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This is a thread I started a long time ago and although it is not helpful there are a couple of great linked threads in it. The one thing that you can grasp from it is all the technical writing can't be trusted. From the fan that should have been in the car to the temp of engagement of the mechanical fan. Also the wiring in the WDS. The wiring diagram from this thread should work for all cars delivered to CAN(all CAN car have the cold weather package, might be why they don't follow the standard info), if yours is a US car it maybe different.
The aux fan should be running 100% of the time(except turns off at a specific road speed) when the AC is on and if yours has not that might have helped cause the heat to climb.
It is climate dependent, in my neck of the woods the mechanical fan may never turn on, likely do to colder ambient air temps.
 

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OP you need to do some other things before you throw your new fan in. Before the recall this was the fan that was catching on fire. It does not catch fire anymore but it still burns up which causes big loads on the electrics. The failure starts by taking out the slow speeds then at the end there is often a large surge which burns the rest. There is a fuse behind the fuse panel in the glove box that has a 50/50 chance of being burned up. Then the wires from that fuse have been heated so badly that the insulation gets hard and can fail.
You might want to take the old fan apart and see how bad it burned up. To give reference this was mine and the fuse was blown and eventually I found a short piece of wire that needed to be replaced but not much. Others have reported much worse where the whole wire needed to be replaced. The fan will still look spotless on the outside.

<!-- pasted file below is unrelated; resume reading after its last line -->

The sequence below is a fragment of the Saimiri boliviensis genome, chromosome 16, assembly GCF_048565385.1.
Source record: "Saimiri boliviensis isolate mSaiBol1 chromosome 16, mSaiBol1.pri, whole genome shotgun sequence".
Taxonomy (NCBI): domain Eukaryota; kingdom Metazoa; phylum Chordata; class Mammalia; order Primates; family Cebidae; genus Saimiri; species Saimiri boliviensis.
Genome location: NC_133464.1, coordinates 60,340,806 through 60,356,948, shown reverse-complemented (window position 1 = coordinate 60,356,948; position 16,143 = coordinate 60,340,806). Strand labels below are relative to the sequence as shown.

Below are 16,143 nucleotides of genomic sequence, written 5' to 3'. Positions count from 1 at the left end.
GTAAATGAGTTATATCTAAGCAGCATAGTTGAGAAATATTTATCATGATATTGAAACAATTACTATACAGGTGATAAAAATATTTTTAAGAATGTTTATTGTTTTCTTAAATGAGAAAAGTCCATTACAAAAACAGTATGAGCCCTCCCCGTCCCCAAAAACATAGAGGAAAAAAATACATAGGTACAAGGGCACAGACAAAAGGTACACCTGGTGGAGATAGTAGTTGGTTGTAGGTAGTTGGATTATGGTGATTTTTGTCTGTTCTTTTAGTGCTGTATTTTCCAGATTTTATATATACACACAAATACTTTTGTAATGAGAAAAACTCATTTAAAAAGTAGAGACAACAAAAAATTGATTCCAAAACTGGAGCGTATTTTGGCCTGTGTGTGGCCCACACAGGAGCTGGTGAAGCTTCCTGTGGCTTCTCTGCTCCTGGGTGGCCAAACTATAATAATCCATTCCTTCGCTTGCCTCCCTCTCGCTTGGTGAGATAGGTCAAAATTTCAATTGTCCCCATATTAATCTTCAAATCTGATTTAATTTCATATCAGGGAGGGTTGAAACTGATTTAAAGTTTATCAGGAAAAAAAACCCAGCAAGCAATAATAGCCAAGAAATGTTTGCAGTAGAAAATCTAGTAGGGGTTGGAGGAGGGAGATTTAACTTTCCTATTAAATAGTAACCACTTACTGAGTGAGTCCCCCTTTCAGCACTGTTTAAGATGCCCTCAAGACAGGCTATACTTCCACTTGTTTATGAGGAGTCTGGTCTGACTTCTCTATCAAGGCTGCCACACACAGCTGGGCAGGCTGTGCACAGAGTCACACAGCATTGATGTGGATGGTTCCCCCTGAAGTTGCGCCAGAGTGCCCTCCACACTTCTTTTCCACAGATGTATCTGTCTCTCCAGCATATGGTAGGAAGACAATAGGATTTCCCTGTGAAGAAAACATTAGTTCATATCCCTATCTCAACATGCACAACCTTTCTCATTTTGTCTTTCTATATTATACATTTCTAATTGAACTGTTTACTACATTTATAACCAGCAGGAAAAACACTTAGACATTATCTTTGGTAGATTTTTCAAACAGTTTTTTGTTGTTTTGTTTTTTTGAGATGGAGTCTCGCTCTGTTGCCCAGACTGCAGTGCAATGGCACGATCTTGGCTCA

View attachment 956556 View attachment 956557
This is a thread I started a long time ago and although it is not helpful there are a couple of great linked threads in it. The one thing that you can grasp from it is all the technical writing can't be trusted. From the fan that should have been in the car to the temp of engagement of the mechanical fan. Also the wiring in the WDS. The wiring diagram from this thread should work for all cars delivered to CAN(all CAN car have the cold weather package, might be why they don't follow the standard info), if yours is a US car it maybe different.
The aux fan should be running 100% of the time(except turns off at a specific road speed) when the AC is on and if yours has not that might have helped cause the heat to climb.
It is climate dependent, in my neck of the woods the mechanical fan may never turn on, likely do to colder ambient air temps.
Without access to INPA is there a way to test the aux fan direct outside of the care. Example checking a spare used?